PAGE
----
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X-Files Episode Guide: 'Squeeze'

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X-Files, Episode Guide, Season 1, Episode 3

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The X-Files may have Chris Carter as its creator, but it's not much of an exaggeration to say it would probably never have survived it's first year, let alone run for eight more, were it not for the work of Morgan & Wong, a team that had previously worked together on 21 Jump Street and The Commish, and would later go on to create several movies such as Final Destination. While they would go on to write many superior episodes, it's safe to say Squeeze' is the most important because of what it gave the series. Had the show been based solely on the alien-UFO mythology, it probably wouldn't have lasted. But by creating what would commonly be known as 'Monster of the Week' shows, Morgan and Wong gave the series structure.
The episode does many things well, starting with the teaser, which has us following---something--- down a drain pipe that by the time we realize that we have entered the realm of the impossible, the horror of the murder is upon us. As will be the common almost invariably on X-Files, the explanation for what exactly the killer is so utterly ludicrous that we would laugh if we were to examine it too closely--- so instead, Morgan & Wong have us focus on the investigation itself. And now, for the first time, we get the picture of just how alienated Mulder is, not just from the higher-ups in the Bureau but from the rank-of-file. Tom Colton may be an arrogant little prick who will climb over his own grandmother in order to get ahead (he certainly has held that role in countless fanfiction) but compared to some of the monsters working in the Bureau, he just seems like the gadfly that everyone in the bureau seems to assume Mulder is. At this point in the series, it is possible that even Scully herself considers her stay in the basement a mere way station, but even at this stage of the series, it's clear whose side she is going to come down on when the chips are down.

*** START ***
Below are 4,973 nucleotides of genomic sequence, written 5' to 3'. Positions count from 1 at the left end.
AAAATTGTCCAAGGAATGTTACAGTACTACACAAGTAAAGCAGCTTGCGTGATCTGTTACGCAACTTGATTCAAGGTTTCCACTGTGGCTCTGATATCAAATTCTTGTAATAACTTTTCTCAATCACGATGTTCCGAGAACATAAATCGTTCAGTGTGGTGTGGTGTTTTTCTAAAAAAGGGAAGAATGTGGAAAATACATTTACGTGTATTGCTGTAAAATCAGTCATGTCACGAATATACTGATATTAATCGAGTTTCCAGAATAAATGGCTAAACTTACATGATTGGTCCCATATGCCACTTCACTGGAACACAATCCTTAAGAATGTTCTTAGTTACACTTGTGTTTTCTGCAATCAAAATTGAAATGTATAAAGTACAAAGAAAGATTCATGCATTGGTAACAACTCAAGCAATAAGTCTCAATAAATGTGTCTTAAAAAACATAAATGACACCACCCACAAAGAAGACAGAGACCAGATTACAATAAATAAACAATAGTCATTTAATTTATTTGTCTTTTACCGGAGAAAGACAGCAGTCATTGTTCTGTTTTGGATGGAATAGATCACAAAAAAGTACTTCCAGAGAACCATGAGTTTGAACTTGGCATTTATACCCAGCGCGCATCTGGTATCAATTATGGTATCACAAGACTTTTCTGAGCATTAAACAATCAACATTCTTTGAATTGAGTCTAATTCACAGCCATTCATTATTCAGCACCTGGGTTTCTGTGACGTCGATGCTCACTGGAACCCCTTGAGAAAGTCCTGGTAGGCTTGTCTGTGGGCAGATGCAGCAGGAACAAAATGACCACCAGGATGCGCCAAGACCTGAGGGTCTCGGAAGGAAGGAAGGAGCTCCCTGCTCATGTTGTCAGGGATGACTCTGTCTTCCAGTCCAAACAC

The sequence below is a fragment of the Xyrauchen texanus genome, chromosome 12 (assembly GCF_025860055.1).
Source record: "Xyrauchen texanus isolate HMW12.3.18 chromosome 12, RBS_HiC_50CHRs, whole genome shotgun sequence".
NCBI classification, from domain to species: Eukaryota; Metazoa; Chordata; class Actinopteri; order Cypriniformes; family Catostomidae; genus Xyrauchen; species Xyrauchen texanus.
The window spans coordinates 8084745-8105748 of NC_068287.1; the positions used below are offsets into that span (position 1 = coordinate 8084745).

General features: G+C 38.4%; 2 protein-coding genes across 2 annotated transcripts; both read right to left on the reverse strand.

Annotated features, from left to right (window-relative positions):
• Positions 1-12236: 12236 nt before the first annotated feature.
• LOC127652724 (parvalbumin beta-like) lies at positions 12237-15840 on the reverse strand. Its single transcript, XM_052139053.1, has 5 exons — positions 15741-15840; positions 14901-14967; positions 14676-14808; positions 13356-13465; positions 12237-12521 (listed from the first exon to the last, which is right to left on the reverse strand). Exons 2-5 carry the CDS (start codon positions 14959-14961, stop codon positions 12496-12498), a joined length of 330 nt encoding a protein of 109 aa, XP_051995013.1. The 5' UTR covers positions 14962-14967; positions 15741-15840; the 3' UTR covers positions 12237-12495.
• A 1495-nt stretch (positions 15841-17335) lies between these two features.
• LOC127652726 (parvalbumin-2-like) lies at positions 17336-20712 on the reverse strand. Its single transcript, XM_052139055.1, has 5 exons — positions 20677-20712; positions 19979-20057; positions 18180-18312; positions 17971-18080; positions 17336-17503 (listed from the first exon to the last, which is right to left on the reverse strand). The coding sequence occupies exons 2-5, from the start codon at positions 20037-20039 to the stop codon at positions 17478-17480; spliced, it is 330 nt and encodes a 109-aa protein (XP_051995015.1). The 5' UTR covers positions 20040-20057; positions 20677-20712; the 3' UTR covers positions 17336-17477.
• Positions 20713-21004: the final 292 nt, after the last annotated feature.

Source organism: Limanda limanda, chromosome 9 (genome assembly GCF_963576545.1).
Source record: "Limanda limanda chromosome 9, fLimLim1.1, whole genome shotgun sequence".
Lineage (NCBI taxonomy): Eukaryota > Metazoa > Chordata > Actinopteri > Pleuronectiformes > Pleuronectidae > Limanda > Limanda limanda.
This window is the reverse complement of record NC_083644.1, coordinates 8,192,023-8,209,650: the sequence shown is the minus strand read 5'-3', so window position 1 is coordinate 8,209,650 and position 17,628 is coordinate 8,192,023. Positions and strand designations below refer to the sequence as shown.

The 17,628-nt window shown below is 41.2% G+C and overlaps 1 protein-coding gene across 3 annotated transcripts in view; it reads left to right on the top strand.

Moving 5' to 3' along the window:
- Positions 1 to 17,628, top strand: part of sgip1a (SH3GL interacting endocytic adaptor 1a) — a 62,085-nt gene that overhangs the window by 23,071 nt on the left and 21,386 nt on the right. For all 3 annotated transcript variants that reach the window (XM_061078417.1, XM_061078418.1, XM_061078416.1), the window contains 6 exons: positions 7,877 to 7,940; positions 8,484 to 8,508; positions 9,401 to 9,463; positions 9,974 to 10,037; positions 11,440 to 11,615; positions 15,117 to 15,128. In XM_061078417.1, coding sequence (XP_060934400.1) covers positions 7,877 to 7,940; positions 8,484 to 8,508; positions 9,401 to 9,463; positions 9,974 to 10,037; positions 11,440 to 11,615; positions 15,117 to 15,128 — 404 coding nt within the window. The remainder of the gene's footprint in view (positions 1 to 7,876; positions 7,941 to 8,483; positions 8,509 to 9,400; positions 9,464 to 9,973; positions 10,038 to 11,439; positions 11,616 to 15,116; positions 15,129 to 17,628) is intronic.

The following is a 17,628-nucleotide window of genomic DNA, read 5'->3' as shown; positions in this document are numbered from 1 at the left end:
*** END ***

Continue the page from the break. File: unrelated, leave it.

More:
Squeeze works for several reasons, first and foremost because it shows the two agents actually using forensic science to try and solve these crimes, and we very quickly are getting a picture of how the series is going to function--- the two agents must reconcile their disparate points of view to solve the crime. Mulder may be able to come up with the most outlandish theories inexplicably supported by evidence, but is Scully who puts those pieces together and comes up with a way to catch the killer. It also helps matters that the villain of the piece, Eugene Tooms, is by far one of the most creepy and unsettling villains the series will ever produce. What makes him even more remarkable is how much this relies on Tooms' presence--- he only has one scene with any dialogue, and even that is mostly 'yes' and 'no'. It is a combination of the sinister atmosphere formed by Hutchison's presences, and the fine work of the visual effects. They don't do much with the actual contortions so much as they do with his glowing eyes and the slight glaze of yellow to his skin.
The idea of the FBI react as if Mulder's is theorizing from outside the galaxy will eventually become very annoying, but at the same time, it's utterly understandable. How would you react to the idea of a seemingly ageless serial killer who gains entry into the smallest possible locations to extract their livers with his bare hands. It's far easier to believe that he's operating out of the lunatic fringe., even after he is proven correct time and again. Right now, the one who seems more frustrated by this is Scully; it's clear that Mulder not only accepts this, but considers it par for the course. The key part of the series--- and Morgan & Wong seem to have keened to this faster than anyone else--- is that Mulder is trying not to convince his colleagues, but rather Scully. What is also interesting (especially to those who thought that this would stuck in place for years) is that Scully seems perfectly willing to accept certain amounts of craziness when it can be backed up by science, especially in the first season.
There are parts of this episode that don't quite gel. Tooms may be monstrous, but he is nowhere near the level of malevolence some of the other monsters of the show will eventually produce. Briggs comparing the murder scenes to the equivalent of holocausts and genocides seems rather ridiculous overkill. The idea of Scully becoming the fixation of the killer will eventually happen so often that we'll almost expect it of the writers, but that is only a flaw in hindsight. The idea of Tooms' genetic mutation will eventually be played out in many episodes of the series, but rarely to as good an effect. And the episode setting up Tooms for a sequel is traditional episodic crime drama; the fact that the sequel will come in this season will also seem like overkill. But most of the flaws of the show are only viewed in retrospect, and don't detract from what is a damn unsettling hour of television. There will far better and scarier monsters ahead of us, but few so vitally important to the series working for as long as it did as well as it did.

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